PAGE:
Currently the only features that I think would be beneficial to add are all at the internals level. Specifically

a: implementing and benchmarking Chip's "view" support at the API level
b: vtables for array and hash access, to permit
i) decoupling the "restricted hash" implementation from the SV flags
ii) removing the tied array/tied hash code from the common case
iii) a better implementation of sparse arrays
iv) flexibility for typed arrays and hashes as CPAN modules

Whilst working, I would also keep in mind how we might develop process and structure to keep things working well, if future funding would enable us to cover the costs of more than 2 or 3 people working on core maintenance.

For the grant, I'm specifically not proposing to

1: be a release manager. I think that current rotating volunteer system that Jesse put in place is working well.

2: managing the synchronisation of CPAN modules and interaction with their authors - what sane organisation benefits from promoting its best programmers into management positions?

3: act as language designer - I don't feel that I'm good at this.

4: take sole or principal responsibility for tasks that anyone could do, such as reviewing or applying general patches sent to the list.

Project Schedule:

I expect that I can deliver 400 hours of work in approximately 3 months. As described above in "deliverable elements", specific tasks in "project details" are examples of the types of things that I intend to work on. I certainly can't get all done in the first 400 hours, and it may turn out that other tasks are better use of TPF's money, in the opinion of myself, my grant managers and the active Perl 5 developers.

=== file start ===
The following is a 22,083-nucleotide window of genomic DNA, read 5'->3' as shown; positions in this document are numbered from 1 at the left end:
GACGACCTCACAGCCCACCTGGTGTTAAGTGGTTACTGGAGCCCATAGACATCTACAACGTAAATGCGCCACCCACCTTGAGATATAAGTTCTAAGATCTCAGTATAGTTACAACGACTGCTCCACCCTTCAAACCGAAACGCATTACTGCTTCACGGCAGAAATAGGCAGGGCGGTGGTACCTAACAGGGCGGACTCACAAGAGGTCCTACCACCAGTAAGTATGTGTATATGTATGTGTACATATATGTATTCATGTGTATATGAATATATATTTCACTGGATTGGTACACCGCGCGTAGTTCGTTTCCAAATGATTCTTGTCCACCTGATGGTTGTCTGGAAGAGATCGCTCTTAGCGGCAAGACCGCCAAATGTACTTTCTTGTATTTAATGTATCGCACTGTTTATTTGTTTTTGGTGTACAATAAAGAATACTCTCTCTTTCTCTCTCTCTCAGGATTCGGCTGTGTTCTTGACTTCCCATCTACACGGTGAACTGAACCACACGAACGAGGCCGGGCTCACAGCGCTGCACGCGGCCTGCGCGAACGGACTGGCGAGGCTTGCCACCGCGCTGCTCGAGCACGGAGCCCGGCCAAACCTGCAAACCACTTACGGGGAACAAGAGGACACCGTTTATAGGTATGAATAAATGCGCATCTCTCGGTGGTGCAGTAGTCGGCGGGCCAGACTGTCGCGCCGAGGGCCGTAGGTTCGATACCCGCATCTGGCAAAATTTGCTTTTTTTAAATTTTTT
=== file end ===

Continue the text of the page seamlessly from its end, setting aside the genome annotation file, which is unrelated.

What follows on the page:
I am available to start work on this project immediately.

Bio.:

Of the top 3 contributors to Perl 5, I'm the only one still active, and the only one who has removed more lines of code than they added. I've shipped more stable releases of Perl than anyone else in the past 15 years.

As well as that, over the past 13 years I've

* Reduced the memory usage of most core data structures
* Reduced the runtime CPU usage by about 5%
* Replaced platform specific code with unified build tools
* Restructured extensions to a layout which is much simpler to maintain
* Devised and implemented the changes needed to be able to cleanly move modules from core to CPAN, and thereby removed Switch
* And along the way fixed many bugs.

Endorsed by: Jesse Vincent, Tim Bunce, Marcus Holland-Moritz

Amount Requested: $20,000

Suggestions for Grant Manager: Marcus Holland-Moritz, Ricardo Signes.

21 Comments

Please, please, please!

Nick knows what he is doing. He has been at it for ages, and not only has brought his own original work to perl, but has helped improve the work of dozens of others.

perl would benefit enormously from having more funded work to sort out problems that won't get done in contributors' leisure time, and Nick is obviously one of the top people we could possibly fund.

For me, this is a no-brainer.

Please accept this proposal.

Yes, this sounds great. Let's do it.

I am very happy to see the Perl 5 core get a little love, not to mention some money.

I think that Nick is a perfect candidate for a grant of this type: he brings both his experience and his enthusiasm.

First, obviously he has worked extensively on the core and is one of the most qualified people for this type of work.

Then he brings his enthusiasm, which to me makes it likely that first he will enjoy this work and do it brilliantly, and second that should the grant one day stop, he would keep on working on the core as he has done before, and Perl 5 wouldn't loose a contributor.